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Adapting financial services to the younger generation

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November 23, 2010

Ask a young person when the last time he or she actually went to his bank and credit union and chances are the answer is they’ve never been to it and really don’t care about where it is – at least according to research by Rob Rubin.

Who is Rob Rubin, you ask? He’s the founder and chief executive of Facilitas, a company that provides community banks and credit unions with web-based tools, analytics and research to win more Internet-savvy consumers.

“Credit unions and community banks that fail to win over young consumers are doomed,” he said. “The times are changing.”

Filene Research Institute recently published a report by Rubin based upon a survey of 1,400 people and several credit union executives seeking to understand how consumers’ banking attitudes and behaviors have changed.

The survey found 22 percent of Gen Y use an online bank as their primary banking institution, 40 percent of those participating in the survey pointed to recommendations from friends and family playing a role in opening their account and that this generation places a premium on account features and interest rates in the immediate term.

Convenience is an extremely important driver of retention, according to Rubin. Paired with the difficulty of switching over existing accounts, it keeps a majority of consumers in place.
Still, Rubin said that most credit unions or community banks need to step up their online presence if they want to scoop up the younger generation.

“The things that attract Gen Y are often the things that need the most work,” Rubin said. “For example, some credit union and community bank websites are more like ‘sales prevention tools’ and it won’t make sense to invest heavily in social media or tout your online offerings until your online storefront is attractive and effective.”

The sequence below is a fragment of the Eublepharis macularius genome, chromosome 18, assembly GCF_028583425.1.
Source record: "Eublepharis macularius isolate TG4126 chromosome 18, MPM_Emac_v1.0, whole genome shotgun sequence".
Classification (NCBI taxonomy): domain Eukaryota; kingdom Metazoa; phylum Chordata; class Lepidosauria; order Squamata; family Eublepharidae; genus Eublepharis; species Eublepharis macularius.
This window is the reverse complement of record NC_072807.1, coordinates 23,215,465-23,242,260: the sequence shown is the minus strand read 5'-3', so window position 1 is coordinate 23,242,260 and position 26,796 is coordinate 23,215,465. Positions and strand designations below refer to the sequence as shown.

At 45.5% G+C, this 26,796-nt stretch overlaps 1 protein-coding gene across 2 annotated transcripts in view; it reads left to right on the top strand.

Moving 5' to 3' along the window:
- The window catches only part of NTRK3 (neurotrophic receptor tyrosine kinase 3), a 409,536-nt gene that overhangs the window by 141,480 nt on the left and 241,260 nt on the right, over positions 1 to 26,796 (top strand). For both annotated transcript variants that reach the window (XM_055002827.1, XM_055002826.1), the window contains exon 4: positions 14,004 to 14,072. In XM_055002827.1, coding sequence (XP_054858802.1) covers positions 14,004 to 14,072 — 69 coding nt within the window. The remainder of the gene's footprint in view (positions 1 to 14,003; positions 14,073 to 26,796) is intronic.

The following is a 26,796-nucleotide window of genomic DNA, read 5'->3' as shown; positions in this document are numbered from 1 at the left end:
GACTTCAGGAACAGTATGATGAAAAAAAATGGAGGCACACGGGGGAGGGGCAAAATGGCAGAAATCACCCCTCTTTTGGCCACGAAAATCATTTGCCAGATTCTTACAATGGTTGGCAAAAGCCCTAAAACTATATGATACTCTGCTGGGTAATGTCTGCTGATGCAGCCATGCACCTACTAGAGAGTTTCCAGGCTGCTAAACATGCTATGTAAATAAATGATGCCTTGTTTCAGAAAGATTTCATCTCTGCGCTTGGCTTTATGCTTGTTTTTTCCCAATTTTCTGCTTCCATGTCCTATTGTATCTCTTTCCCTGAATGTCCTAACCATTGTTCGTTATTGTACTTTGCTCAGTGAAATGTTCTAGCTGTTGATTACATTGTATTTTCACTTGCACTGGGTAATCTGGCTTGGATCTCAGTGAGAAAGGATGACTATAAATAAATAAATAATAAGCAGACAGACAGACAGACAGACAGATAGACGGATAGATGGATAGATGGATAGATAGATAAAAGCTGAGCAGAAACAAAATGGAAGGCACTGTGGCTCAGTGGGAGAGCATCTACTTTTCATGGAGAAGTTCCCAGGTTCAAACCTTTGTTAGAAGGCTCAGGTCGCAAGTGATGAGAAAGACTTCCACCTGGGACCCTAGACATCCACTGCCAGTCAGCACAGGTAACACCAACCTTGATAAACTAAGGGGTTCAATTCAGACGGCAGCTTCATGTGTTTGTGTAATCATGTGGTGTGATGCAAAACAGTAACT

His suggestions?
•    Scrap plans for the new branch and build a virtual branch for Gen Y. All of the capital and human resource costs of a new $1 million or more branch would be better spent improving the website, investing in remote deposit capture (because 90 percent of teller transactions involve check deposits) and rebating foreign ATM fees.
•    Develop products internally. Even credit unions and small banks can develop consumer-facing applications their customers will love. Relying exclusively on third parties makes it impossible to differentiate yourself from competitors. Consider services like budgeting tools and personalized text alerts.
•    Expand product portfolios to include more credit cards and reward programs, two areas the younger generation are interested in today. For example, credit union or bank – specific rewards that build on both use and responsible behavior will keep members around until they’re ready for bigger loans and more deposits.

“It’s time to really get with it,” Rubin said. “Take honest stock of the competition from online banks and big banks alike. Only then can you double down on the services that will make your financial institutions the one of choice among Gen Y.

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